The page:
Coriander is used in many different dishes in Malaysia. Although it is a popular tropical herb, many still hesitate when it comes to growing it in their vegetable garden or indoors as it’s commonly perceived as ‘hard’ to grow. The good news is that this is not true!
Growing Coriander indoors can be done with a little more care. It is not a good idea to transplant coriander from your vegetable garden to grow them indoors. In fact, the best way is to start with seeds.
Keep reading to learn how you can grow Coriander indoors from seeds.
How to Grow Coriander
Coriander is a tropical herb that grows better in warm, hot weather. The best time to grow coriander in Malaysia is during the dry season from June to August.
When you are growing coriander inside, it is better to use a terra cotta container. This container allows moisture and air to pass through the roots. The soil must be moisture so the container can have enough drainage holes in the bottom.
You have to consider that growing topical herbs such as Coriander indoors, more nutrition is needed to be compared with growth in your vegetable garden. The soil must be a mixture of potting soil and sand. It is important to allow water to move freely. To add more nutrients, you can use a fertilizer twice a week during the active growing periods.
When you grow coriander inside, you have to make sure the soil is moist, and this could mean frequent watering. Bear in mind that you only need to water when the soil is dry to the touch. Of course, watering should become more often during extremely hot weather. You know the herb has enough water when water comes out of the drainage holes.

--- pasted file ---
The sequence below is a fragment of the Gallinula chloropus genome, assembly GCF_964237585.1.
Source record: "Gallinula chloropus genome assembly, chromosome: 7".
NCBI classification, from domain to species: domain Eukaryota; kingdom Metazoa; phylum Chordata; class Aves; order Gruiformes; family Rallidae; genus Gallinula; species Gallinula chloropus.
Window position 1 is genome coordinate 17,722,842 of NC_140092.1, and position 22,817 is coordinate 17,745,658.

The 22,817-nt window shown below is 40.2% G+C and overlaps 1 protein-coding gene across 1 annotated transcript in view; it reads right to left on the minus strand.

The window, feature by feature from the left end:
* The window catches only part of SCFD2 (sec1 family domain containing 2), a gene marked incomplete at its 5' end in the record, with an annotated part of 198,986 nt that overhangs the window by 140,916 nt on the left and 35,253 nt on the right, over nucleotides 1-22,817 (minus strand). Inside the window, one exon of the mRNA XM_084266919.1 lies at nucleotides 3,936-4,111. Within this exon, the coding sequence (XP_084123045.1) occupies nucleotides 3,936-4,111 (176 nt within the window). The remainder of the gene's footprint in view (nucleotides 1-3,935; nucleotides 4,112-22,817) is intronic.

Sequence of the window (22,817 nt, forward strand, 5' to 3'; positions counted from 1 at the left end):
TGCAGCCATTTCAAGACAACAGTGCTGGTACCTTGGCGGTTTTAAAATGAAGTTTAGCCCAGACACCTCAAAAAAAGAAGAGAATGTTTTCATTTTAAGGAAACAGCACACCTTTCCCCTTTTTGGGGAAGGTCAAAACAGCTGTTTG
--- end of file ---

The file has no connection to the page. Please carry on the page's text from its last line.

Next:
Moreover, you should place coriander in a place that has at least four to five hours of sunlight per day. If you are growing the herb inside, you can also use growing light.
As with all delicate plants, it is important to harvest it with care. Bear in mind that indoor herbs will reach out for the light and can become tall and thin.
If you want a bushier plant, you can pinch them at the growing tips. Growing your coriander inside will make it less abundant compared to growing it in your vegetable garden.
Vegetable Garden Care and Maintenance Tips
- The easiest way to buy herbs in Malaysia is online. Don’t forget to read the instructions on the packaging before you plant them.
- To allow your coriander seeds germinate, it is a good idea to soak them in water for 24 to 48 hours before you plant them. Remove from the water and don’t forget to let them dry.
- You can start indoors and then transplant the coriander to your vegetable garden. Remember to do it carefully because coriander doesn’t like to be moved.
- Once the coriander has grown about 5 centimetres tall, thin the plant so that they are 7 to centimetres apart.
- If you are going to transplant coriander plant outside, you have to dig holes 7 to 10 centimetres apart and once it’s done, don’t forget to water them thoroughly.
- Coriander is a short-lived herb so it is a good idea to plant new seeds every six weeks to always have enough supply.
- Remember coriander seeds like warm soil.
- Don’t use too much fertilizer because if you do, the plant can dilute the flavour of the seeds and leaves.
- If flowers develop, remove them immediately.
- Make sure the soil never dries out.
- You can use both the stem and the stalk.
As you can see, coriander is one of the easiest tropical herbs to grow in Malaysia. All they need is care and attention, four to six hours of sun exposure, a rich moist soil, and gentle harvesting. If you do these, you will have a flavour and aromatic herb to add to your dishes all year long.
Coriander is a versatile herb as you can use both the leaves and the seeds. The leaves, which are also known as cilantro, are a little bit bitter and can be added to dishes or used as a garnish. The seeds have a gentle lemon flavour.